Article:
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Family, friends remember Laura Freeman with highway beautification

Rebecca O’Neil
Staff Writer


Who: Laura’s Angels

When: 8 a.m. Tuesday, Sept. 22

Where: picnic table near the Cedar Ridge Y, near the market.

What: Clean up in honor of Laura Freeman — hard hats, pick up sticks provided (Bring your own mask).

At 5:34 p.m. on Sept. 22, 2007, 17-year-old Laura Freeman died in a car crash on Highway 174.

Thirteen years later, her father Paul Crawford will serve as a team lead on the second freeway cleanup to beautify the area and commemorate Freeman’s memory.

Since adopting the 6-mile stretch, Crawford and his wife, Shelly, don hard hats and tend to both sides of the street between Noel Lane and Peardale Road multiple times a year. The Adopt-A-Highway sign reads “In loving memory of Laura Freeman Rogers.”

Shelly and Paul Crawford said they meditate on their daughter’s smile every day, but amidst the pandemic, experienced her absence in an especially palpable way this year.

“She would have turned 30 years old on April 10,” Shelly Crawford said. “Her younger brother Morgan turned 25 on April 5.”

Paul Crawford said helping his 12-year-old son process his older sister’s death was hard to do, but feels proud of who Laura was, the smile she brought to the faces of those around her and how heroic she was in her death.

“She had a lateral break on her right arm,” Crawford said. “She tried to grab the wheel to veer away from the tree — and she was 17 years old.”

Freeman was killed Sept. 22, 2007, when a vehicle Yeager was driving crashed into a tree off Highway 174 north of Siphon Lane in Cedar Ridge. A 15-year-old male passenger, described as Freeman’s friend, survived but was injured.

Josh Yeager, of Las Vegas, pleaded no contest to a charge of vehicular manslaughter and felony drunken driving with injury. He originally had been charged with gross vehicular manslaughter while intoxicated, driving under the influence with bodily injury and driving with 0.08% or more of alcohol in his blood. He was sentenced to one year in the Nevada County jail and four years of probation, The Union reported.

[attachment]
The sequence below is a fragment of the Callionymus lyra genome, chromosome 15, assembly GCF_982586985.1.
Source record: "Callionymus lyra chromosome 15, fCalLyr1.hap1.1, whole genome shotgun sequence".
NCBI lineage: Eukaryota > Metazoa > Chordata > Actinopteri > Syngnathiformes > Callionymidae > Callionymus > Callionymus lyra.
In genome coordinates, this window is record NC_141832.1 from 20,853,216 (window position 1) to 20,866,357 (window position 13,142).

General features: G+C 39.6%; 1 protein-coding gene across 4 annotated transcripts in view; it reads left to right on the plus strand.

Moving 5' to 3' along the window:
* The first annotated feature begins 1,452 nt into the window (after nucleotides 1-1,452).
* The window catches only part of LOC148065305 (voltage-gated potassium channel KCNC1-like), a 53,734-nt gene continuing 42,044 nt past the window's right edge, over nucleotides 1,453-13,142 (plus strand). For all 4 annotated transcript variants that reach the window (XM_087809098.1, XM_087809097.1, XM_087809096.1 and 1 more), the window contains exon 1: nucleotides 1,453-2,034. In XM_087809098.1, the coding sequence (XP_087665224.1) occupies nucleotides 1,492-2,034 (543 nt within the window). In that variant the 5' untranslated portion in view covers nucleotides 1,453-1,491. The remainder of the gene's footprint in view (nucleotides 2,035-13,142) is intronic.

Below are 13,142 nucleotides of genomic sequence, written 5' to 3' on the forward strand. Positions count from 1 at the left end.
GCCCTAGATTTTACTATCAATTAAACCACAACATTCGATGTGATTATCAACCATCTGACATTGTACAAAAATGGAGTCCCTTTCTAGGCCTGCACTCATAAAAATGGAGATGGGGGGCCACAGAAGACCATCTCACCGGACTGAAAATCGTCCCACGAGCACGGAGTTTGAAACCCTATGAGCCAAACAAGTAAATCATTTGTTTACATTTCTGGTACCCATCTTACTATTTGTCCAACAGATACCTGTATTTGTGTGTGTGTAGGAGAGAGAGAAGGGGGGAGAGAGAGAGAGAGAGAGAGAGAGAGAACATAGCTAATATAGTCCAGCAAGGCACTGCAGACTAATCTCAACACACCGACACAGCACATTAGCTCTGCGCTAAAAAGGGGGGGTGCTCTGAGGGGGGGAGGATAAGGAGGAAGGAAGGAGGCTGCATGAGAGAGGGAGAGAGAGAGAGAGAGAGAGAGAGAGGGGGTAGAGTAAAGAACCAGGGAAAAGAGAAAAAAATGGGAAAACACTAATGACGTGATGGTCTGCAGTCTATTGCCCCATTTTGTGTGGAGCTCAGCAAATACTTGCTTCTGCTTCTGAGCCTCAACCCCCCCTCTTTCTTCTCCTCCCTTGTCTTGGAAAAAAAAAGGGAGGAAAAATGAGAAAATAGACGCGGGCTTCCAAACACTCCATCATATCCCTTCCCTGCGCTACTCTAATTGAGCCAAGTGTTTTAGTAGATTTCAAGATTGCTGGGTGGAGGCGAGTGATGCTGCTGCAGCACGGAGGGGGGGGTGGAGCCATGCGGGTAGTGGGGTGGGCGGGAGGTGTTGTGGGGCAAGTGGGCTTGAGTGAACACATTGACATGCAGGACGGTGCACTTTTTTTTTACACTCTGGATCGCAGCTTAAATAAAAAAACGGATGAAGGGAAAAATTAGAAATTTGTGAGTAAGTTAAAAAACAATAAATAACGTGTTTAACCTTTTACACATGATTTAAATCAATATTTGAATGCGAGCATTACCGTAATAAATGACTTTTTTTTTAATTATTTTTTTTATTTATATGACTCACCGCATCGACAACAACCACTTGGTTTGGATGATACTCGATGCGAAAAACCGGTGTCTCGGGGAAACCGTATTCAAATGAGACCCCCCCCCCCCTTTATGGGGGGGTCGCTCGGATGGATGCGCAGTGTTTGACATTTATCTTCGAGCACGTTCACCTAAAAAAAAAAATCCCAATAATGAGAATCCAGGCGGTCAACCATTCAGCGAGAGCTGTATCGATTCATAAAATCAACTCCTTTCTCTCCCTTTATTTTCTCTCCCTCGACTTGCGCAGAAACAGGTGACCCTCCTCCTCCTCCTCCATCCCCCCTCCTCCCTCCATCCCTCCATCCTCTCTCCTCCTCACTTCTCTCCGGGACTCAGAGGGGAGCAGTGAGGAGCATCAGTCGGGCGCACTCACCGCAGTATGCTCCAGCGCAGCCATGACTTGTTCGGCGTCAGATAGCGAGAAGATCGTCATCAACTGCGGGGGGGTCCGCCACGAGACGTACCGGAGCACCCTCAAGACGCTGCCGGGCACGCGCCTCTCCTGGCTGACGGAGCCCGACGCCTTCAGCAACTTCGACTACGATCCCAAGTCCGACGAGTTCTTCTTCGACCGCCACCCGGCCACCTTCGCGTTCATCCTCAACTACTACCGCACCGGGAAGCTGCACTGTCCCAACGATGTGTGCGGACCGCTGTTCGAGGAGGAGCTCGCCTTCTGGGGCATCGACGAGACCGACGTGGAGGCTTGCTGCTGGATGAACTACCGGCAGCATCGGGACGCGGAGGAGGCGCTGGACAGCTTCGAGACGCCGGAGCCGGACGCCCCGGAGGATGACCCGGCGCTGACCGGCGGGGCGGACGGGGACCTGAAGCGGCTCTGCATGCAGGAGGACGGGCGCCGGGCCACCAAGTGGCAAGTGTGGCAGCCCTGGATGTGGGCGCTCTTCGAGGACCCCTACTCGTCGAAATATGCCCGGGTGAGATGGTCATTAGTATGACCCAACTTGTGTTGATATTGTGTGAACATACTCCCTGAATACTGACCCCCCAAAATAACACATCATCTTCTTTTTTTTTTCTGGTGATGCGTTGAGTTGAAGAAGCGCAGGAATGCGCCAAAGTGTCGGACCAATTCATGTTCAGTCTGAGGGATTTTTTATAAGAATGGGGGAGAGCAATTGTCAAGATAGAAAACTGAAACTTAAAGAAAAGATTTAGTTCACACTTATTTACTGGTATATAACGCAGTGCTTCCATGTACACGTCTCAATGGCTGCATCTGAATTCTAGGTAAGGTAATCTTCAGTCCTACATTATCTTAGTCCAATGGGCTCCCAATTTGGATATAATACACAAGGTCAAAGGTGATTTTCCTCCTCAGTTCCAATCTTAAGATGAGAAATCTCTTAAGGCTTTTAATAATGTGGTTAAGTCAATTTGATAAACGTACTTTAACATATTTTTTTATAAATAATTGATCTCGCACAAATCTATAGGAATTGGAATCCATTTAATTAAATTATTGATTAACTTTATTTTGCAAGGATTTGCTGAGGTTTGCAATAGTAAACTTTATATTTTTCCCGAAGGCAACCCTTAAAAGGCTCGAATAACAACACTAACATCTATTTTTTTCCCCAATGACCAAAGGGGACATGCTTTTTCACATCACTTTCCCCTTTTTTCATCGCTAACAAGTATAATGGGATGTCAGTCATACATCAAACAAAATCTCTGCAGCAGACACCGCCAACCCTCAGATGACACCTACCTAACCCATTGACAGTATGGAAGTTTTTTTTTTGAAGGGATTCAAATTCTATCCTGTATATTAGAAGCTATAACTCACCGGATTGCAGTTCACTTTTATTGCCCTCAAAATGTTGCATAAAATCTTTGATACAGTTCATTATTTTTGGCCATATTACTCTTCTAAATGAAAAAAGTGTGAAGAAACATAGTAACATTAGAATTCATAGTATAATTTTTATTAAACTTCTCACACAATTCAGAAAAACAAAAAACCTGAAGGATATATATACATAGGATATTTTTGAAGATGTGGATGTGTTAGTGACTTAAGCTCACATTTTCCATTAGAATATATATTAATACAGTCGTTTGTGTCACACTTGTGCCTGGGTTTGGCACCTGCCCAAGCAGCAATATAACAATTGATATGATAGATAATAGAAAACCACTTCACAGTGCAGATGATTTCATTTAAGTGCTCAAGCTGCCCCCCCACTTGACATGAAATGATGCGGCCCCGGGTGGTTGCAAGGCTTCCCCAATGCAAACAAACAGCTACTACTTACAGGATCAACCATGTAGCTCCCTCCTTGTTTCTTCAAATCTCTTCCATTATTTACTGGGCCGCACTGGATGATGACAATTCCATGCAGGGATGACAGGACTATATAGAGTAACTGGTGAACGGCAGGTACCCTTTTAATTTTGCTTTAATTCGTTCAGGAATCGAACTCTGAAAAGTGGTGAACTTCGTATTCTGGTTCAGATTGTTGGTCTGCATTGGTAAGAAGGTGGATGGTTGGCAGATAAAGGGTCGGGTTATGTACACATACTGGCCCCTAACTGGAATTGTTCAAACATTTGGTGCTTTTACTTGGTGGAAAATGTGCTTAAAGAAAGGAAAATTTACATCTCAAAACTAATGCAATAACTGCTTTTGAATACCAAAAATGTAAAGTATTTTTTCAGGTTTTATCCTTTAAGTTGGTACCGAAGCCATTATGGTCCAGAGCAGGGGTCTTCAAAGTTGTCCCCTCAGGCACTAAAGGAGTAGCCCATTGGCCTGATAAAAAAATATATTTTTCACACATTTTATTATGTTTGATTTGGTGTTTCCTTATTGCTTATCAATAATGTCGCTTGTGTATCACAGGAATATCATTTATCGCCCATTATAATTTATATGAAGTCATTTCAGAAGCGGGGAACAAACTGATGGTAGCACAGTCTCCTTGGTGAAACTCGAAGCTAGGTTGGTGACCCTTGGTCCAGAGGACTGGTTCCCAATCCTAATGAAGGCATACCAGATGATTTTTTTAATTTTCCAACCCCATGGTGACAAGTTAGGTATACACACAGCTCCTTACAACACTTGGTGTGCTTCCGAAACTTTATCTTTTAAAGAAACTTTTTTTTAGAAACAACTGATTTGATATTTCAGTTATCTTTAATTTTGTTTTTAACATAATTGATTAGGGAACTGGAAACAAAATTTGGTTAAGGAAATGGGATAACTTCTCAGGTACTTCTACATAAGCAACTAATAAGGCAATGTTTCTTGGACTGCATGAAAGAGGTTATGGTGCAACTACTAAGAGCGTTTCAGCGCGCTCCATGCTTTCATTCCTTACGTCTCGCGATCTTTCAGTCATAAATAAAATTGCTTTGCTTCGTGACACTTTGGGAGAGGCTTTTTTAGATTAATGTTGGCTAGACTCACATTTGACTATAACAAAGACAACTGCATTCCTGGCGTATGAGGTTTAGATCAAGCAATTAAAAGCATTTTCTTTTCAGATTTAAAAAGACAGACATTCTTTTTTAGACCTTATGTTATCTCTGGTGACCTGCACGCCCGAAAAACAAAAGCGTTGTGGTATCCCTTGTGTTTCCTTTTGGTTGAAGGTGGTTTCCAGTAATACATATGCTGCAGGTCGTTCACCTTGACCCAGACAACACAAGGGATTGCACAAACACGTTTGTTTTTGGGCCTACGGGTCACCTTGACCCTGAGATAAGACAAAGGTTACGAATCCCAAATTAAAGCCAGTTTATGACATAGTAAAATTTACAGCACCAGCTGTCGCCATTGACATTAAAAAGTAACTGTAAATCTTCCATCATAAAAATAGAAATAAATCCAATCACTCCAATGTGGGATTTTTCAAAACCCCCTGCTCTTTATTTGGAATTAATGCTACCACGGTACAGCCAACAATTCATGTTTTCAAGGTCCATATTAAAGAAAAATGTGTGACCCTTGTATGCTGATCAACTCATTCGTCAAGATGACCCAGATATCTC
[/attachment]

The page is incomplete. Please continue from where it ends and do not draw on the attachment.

Freeman’s funeral was attended by over one thousand people, her mother said.

“That girl spread an infectious smile wherever she went,” Shelly Crawford said. “She made it her mission to put a smile on everyone’s face no matter how she was feeling.”

The funeral’s robust attendance, combined with Freeman’s constant smile, is why both Shelly and Paul Crawford said they were upset by The Union’s coverage of their daughter’s death, which included school administrators describing the 17 year old as “a loner” who struggled in school. Paul Crawford lamented that the school never gave his daughter an honorary high school degree.

Crawford said he has so much gratitude for the people who tried to help his daughter from the wreckage, especially the EMTs and the police department.


Crawford said his daughter would love the idea of a highway cleanup and is grateful for the opportunity to bring about more awareness and beauty in her memory.

“Back then everybody was pointing fingers at each other. It’s your fault, it’s your fault, it’s your fault,” Crawford said. “Even then I said if we were all doing our job she’d probably still be alive.”

Their first event was the 10-year anniversary of Freeman’s death was attended by Harley Davidson riders, Project Heart, members of Narcotics Anonymous and Alcoholics Anonymous.

“All walks of life came — there was 20 bikes that showed up and we didn’t even know, from bikers to NA to AA to country folks, you name it they showed up,” Shelly Crawford said. “Some never knew our daughter, but they knew us so they showed up to support us.”

The group made up a team called “Laura’s Angels.”

According to the Center for Disease Control, 29 people in the United States die each day in motor vehicle crashes that involve an alcohol-impaired driver — that’s one death every 50 minutes.

Rebecca O’Neil is a staff writer with The Union. She can be reached at roneil@theunion.com.


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